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Developing countries such as Somalia and Eritrea also rely heavily on wheat imports from Russia.

The agreement from the beginning was based on expediting commercial shipments.

Here are some issues:

what was exported?

The deal created a secure transit route for exports from three Ukrainian ports, with an initial focus on some of the ships that had been trapped in the war-torn country since Russia’s invasion in February. was to be able to leave the country.

To date, about 9.76 million tons of agricultural products have been shipped, mainly corn, but also soybeans, sunflower oil, sunflower meal and barley.

Wheat shipments reached 2.8 million tons, nearly 30% of the total.

This partly reflects the timing of the Russian invasion, with much of last year’s wheat harvest already being exported in February. Wheat is harvested several months earlier than corn, so it tends to be shipped earlier.

Has it alleviated the food crisis?

Declining shipments from Ukraine, a major exporter, have contributed to this year’s global food price crisis, but there are other important factors.

These include the COVID-19 pandemic and climate shocks that continue to challenge agricultural production. Mostly recently, both Argentina and the United States have experienced droughts.

While this corridor has partially recovered shipments from Ukraine, they are well below pre-invasion levels and will not fully recover for the foreseeable future.

While transporting grain to ports remains difficult and costly, Ukrainian farmers are forced to sow crops such as wheat after selling last year’s crops, often at a loss, while domestic prices remain very low. reduced.

The three ports involved in the contract – Odessa, Chornomorsk and Pivdeny – have a combined shipping capacity of about 3 million tonnes per month.

According to consultants’ estimates, APK-Inform Ukraine could export between 23.9 million and 40 million tons of grain in 2022/23, depending on the conditions of the three ports.

As of Nov. 2, 13.4 million tonnes were exported, including 5.1 million tonnes of wheat and 7.1 million tonnes of corn, according to Ministry of Agriculture data, including shipments by small Danube ports and overland routes. was done.

However, there are too few large ships to maintain the required pace and volume.

Many large shipowners remain wary of entering conflict zones, especially due to the threat of mines and high insurance premiums.

The exclusion of Mykolaiv, Ukraine’s second largest grain terminal, has made it difficult to push for larger exports, according to 2021 shipment data.

Did it push global wheat prices down?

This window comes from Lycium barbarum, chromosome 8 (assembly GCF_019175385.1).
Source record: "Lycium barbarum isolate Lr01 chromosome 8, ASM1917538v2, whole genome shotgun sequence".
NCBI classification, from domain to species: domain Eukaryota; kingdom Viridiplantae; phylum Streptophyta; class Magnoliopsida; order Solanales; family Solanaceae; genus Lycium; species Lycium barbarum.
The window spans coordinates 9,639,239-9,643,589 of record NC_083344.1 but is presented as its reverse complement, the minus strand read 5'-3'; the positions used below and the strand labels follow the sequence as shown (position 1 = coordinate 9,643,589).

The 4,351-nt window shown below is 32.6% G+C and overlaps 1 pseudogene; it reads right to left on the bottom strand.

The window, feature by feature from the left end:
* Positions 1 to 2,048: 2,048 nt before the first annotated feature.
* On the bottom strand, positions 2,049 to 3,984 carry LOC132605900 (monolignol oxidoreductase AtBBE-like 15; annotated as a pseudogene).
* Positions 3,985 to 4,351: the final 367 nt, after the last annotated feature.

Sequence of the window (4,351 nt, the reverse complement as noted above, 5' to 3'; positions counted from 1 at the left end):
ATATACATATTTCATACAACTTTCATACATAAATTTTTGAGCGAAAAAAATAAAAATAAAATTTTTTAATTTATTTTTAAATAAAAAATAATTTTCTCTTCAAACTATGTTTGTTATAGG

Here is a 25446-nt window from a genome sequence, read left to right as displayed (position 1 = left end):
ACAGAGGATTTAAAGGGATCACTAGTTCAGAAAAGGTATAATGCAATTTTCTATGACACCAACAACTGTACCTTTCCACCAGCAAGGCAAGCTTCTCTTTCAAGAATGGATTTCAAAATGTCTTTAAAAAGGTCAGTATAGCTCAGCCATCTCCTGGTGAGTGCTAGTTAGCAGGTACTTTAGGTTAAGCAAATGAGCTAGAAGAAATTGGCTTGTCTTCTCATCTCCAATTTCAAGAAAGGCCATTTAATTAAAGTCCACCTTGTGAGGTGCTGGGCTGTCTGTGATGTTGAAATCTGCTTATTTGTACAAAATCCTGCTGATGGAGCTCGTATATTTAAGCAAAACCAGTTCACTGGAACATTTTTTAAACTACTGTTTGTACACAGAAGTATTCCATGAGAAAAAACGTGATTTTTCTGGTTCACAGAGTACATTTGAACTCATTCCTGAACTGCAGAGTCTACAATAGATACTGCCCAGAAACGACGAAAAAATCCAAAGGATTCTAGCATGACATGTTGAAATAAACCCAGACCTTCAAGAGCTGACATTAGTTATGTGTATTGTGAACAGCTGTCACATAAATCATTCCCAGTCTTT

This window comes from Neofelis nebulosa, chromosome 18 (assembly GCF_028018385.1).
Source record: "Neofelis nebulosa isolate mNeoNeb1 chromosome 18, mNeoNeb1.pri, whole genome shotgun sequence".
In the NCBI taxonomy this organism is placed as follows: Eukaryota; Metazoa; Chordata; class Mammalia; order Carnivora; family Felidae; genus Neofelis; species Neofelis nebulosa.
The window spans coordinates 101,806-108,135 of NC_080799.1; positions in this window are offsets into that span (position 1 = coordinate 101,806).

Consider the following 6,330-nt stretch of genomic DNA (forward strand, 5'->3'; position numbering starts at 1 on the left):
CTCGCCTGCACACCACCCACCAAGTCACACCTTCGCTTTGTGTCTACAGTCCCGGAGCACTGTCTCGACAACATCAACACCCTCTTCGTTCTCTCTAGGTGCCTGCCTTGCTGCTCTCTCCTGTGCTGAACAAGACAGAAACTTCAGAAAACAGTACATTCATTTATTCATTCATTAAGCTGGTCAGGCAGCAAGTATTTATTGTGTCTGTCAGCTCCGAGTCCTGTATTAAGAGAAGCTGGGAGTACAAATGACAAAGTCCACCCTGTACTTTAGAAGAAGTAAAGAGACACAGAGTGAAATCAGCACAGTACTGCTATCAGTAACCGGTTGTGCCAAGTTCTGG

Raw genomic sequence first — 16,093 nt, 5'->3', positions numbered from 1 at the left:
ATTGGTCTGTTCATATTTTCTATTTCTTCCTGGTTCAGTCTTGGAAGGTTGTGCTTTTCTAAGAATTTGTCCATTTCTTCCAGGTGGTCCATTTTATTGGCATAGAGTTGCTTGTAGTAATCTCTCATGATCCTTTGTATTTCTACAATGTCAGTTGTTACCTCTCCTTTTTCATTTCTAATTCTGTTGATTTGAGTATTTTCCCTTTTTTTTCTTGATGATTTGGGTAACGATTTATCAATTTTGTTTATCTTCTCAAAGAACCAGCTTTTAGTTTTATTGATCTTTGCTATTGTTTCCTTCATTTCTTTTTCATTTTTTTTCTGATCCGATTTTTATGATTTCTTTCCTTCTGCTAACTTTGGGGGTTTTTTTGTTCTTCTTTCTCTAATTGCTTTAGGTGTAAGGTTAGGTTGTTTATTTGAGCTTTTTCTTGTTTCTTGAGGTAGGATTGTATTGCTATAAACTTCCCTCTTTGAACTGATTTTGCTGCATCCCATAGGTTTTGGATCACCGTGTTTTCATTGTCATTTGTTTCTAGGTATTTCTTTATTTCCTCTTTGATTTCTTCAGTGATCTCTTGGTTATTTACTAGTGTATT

Wheat prices at the Chicago Board of Trade surged in the aftermath of Russia’s invasion of Ukraine on February 24, but are now only slightly above pre-conflict levels.

Ukraine’s ability to export millions of tons of wheat through the corridor was one factor driving down prices.

Other factors include this year’s record crop from Russia, the leading exporter, a bleak global economic outlook and a strong dollar.

But prices for wheat-based staples such as bread and noodles are still well above pre-invasion levels in many developing countries, despite falling Chicago futures prices. This is because the weakening local currency and rising energy prices have increased costs such as transportation and packaging.

What about sea mines?

Russia and Ukraine now accuse each other of laying many mines in the Black Sea. These posed a significant threat, and he was listed as one of those feared by the crew of her Razoni, the first ship to pass the corridor on 1 August, under the flag of Sierra Leone.

The mines have drifted far from the Ukrainian coast, clearing some of what the Romanian, Bulgarian and Turkish military diving teams ended up in those waters.

It could take months to clear them, and there just wasn’t enough time to do so before the grain agreement took effect.

What about insurance?

The Istanbul-based Joint Coordination Center, which oversees contracts and is made up of officials from Turkey, Russia, Ukraine and the United Nations, announced in August procedures on shipping channels aimed at alleviating concerns for insurers and shipowners. published on

The insurer initially said it would be happy to provide insurance if there was an international naval escort arrangement and a clear strategy for dealing with mines.

They have since made a clause to provide cover. This includes conditions where ships must remain within the corridor as they pass, or at the risk of voiding the policy.

Following the July 22 agreement, Lloyd’s of London insurer Ascot and broker Marsh set up a sea freight and war insurance facility for grain and food moving from Ukrainian Black Sea ports.

Nevertheless, the overall cost of insurance for vessels calling Ukrainian ports, including individual coverage, is likely to remain high.

What about the crew?

In September, Ukraine implemented an order allowing sailors to leave the country despite wartime restrictions. The move is aimed at freeing up key personnel for both Ukraine’s grain exports and the wider global shipping industry.

About 2,000 sailors from around the world were stranded in Ukrainian ports when the conflict began. The Association of International Chambers of Shipping estimates that number has fallen to about 346 seafarers as of 27 October. Can the Ukrainian Grain Deal Alleviate the World Food Crisis?

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